ISSUE TEN | SPRING 2018
THE WOMAN TRIES TO FIND A CLEAR SWATCH OF SAND TO SIT ON. ULTIMATELY SHE PERCHES ON A HEAP OF TRASH. SHE WAITS FOR THE MAN TO ARRIVE.
The man mounting the sand dunes. Hey, he
calls out. He falls across her, sinking his
knees into the sand. They separate.
Grasping the garbage sand in his palms, he
says, Will you join me tomorrow to hang
posters for the climate protest. Sure, she
Coupling, their hands. She says, rubbing his
palm, Remember when I told you I didn’t
feel like I was from anywhere. He says, No. Her mind slips into the sand, which rumbles with the force of the cars passing across the
freeway overhead. Her swimming mind
comes up for air.
A paper towel is blown by the breeze,
revealing a dead seagull laying underneath.
Its body limp on the sand, its wings
splurched on a scrap of foil. She says,
There’s a dead gull by your boot. He says,
The man, kneeling, with his ear close to the
bird’s chest. This bird is still alive, he says,
arranging his lips in a crude grin, I can hear
its heart ticking. Guess I’ll have to kill it
He stands suddenly. Smiles a little bit as his
body composes a blue shadow across the
woman who is prostrate. Her heart suckles
excitedly. The unexpected pressure of the
man standing. He says, I’m so much taller
than you. She agrees.
The man’s watch, the sun eating it, grey
flash, as his watch slides across his wrist, and
his wrist twists the gull’s feathers, and the
woman smells the spray of its blood falling
across the sand. A slow departure; a blue
feather floats, floats.
She says, You’ve pulled its head off. He says,
Guess I don’t know my own strength.
She says, Can you put it back together. He
says, I don’t think so. Drops the gull parts at
his feet. Wind splatters her hair against the
side of her face. My shirt is ruined, he says
looking at the flag of blood.
As they walk back to the car he says,
Remind me later, I have a question to ask you.
A question, she says, touching her ring
Yes, he says, later.
ON SUNDAY, PROTESTERS GATHER ON THE CURB SEVERAL STORIES BELOW THEIR APARTMENT. WHOSE SIDE ARE THEY ON, THE WOMAN ASKS THE MAN. ONE SIGN READS, KEEP COCA COLA AS OUR KING. THE WOMAN IS PULLED OUTSIDE TO WITNESS.
NO CORPORATE TAXES, one sign
reads, LET POWER BE POWER. Frowns
and signs and cameras and clicking of
cellphones and rattling of elbow grease. The
woman sees a gaggle of protestors detached
from the crowd. Flashing their cell phones.
A cow bleeding in the shade. What are you photographing, she asks one of the
protestors. Decay, they say. Light beaming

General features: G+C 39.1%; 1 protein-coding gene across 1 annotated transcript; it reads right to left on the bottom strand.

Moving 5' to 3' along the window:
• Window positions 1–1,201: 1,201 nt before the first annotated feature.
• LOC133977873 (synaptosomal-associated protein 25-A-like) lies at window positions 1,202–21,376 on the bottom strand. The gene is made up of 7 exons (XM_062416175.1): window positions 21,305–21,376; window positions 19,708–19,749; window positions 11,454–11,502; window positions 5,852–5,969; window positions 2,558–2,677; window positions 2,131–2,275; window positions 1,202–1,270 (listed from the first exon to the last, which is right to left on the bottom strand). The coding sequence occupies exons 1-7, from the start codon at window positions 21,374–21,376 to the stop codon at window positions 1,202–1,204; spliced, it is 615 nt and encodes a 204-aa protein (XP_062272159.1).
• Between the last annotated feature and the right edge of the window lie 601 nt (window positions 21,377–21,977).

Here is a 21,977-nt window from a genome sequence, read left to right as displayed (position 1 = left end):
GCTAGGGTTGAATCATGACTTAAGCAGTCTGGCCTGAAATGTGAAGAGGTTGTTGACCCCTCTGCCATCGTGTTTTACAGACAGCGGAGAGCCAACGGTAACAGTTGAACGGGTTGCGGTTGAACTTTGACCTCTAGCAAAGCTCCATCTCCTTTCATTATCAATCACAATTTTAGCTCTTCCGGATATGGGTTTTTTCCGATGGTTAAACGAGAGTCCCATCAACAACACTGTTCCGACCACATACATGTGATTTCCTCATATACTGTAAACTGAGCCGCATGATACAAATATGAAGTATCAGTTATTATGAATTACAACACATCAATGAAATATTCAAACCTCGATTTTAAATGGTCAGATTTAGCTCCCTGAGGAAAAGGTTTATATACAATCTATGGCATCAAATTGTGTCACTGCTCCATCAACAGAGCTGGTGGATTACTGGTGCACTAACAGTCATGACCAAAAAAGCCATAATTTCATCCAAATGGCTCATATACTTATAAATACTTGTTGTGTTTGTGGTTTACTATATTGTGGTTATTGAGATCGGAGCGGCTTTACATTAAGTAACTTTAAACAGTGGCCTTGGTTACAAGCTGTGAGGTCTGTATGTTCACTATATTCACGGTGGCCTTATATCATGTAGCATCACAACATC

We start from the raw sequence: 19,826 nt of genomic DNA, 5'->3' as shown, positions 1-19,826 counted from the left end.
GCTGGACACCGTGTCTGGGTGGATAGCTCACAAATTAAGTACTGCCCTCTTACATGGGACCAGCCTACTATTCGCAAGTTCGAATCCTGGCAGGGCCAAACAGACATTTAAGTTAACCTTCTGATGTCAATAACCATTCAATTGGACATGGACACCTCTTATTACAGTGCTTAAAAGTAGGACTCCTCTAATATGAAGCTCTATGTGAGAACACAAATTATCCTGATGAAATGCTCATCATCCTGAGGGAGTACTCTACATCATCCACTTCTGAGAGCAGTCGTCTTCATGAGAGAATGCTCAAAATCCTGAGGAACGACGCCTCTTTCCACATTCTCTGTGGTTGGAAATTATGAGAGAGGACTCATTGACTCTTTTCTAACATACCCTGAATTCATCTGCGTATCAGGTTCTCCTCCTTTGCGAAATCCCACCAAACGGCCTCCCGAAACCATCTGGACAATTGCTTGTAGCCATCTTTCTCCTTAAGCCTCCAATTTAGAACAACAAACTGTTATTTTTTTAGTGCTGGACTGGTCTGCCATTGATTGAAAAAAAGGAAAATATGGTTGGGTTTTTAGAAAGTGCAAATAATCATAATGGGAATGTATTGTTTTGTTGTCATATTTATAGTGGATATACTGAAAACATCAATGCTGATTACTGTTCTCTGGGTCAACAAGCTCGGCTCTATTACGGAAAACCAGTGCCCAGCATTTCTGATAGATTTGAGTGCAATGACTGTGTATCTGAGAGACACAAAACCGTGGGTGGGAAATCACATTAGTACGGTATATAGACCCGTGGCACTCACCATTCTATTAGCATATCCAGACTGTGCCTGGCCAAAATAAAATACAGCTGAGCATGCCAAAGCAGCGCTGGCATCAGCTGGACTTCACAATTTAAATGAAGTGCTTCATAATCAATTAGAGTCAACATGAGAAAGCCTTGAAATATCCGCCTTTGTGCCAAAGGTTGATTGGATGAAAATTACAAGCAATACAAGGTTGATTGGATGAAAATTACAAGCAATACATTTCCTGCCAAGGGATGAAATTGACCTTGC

off a black skyscraper.
Looking the woman up and down, the
protestor says, Is everything alright. Inside
the woman there is a cow bleeding for
oxygen. Her starved limbs rustle. In spite of
all this noise, the woman says, Yes, I’m fine.
FUCK THAT LIBERAL HAIR, a sign
propped against a skyscraper.
Climbing the winding stairs of her
apartment, she puffs, comforted by the
clicking of air conditioning, where the man
is reposed on the couch. His belly poking out
from his pajama bottoms. His fingertips
shine with grease. An empty plate at his feet.
He says, Did you figure out why they are
protesting. She says, Something to do with
coke… He interrupts her by chortling.
Pushing his body over towards her in the
doorway, he says, You just don’t get it, do
you. He looks blank into her eyes, pouring
himself inside of her.
His breath smells like stuck tar.
Wrapping his hands around her neck. Skin
folding. Breath cinching.
Her eyes look down at his grip. A swatch of
hair on his wrist. As if he wasn’t actually
A man is something to believe in.
THE MAN AND THE WOMAN WANDER ALONG AN AISLE OF THE CANDY STORE. THE STORE LIT BY HALOGEN LAMPS AND POTTED FERNS. AN AUTOMATED MIST WAFTS FROM THE CEILING. SHE STARES AT A ROW OF LOLLIPOPS WITH SUCKERS SHAPED LIKE DOLLAR BILLS.
His nose is pointed down. A pink candy ring
glistening. A pane of smudged glass. He swings
towards the woman. Brandishing the ring.
Kneeling. Oh, she is trying to blush as he slides the
candy ring across her finger.
As automated mists squirts out. From the ceiling.
Splashing down her face. As the man sparks to his
feet. Squeak of his alligator boot.
He unfurls his fingers. Towards a basket of taffy.
Spreading his finger-digits. An electronic claw.
Grasping wrapped candies. Between his fingers.
Unwrapping the taffy. Looking at the woman, he says, Every time you breathe out, you release carbon
monoxide into the atmosphere.
Everybody is a criminal, she says, We all litter and eat and breathe out.
The man looks up. From his taffy. A steel flash in
his eyes. Not unlike a spark of recognition.
What did you just say, the man says.
Tacked to the wall. A poster of a lady. In a pink
bikini. Preparing to drop. A tuft of cotton candy.
Across her tongue.
The woman doesn’t say anything.
He’s shoving his body. Against her. Her back is
knocked back. Popsicle freezer. Adjusting the
pressure of his hips. When his arm moves. To strike
her. She has this sinking feeling. She is on screen. So
when the man’s palm rips. Across the side of her
head. It was only the climax. Of an awesome film.
She is slumping. Onto the floor. As he kicks her.
Wiggling trunk. Yes, she doesn’t say anything.
A crowd of customers gather. Around them,
No one makes any move. To stop. What is
Vanessa Saunders is an MFA candidate at LSU and editor-in-chief of Helium Journal. Her poetry has been published or is forthcoming in Poor Claudia, Entropy, Requited, and Stockholm Literary Review, among others.